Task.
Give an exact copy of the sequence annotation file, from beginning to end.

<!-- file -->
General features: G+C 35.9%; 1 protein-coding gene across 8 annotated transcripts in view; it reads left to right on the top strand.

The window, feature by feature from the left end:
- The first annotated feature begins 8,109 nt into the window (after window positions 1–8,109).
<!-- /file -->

General features: G+C 35.9%; 1 protein-coding gene across 8 annotated transcripts in view; it reads left to right on the top strand.

The window, feature by feature from the left end:
- The first annotated feature begins 8,109 nt into the window (after window positions 1–8,109).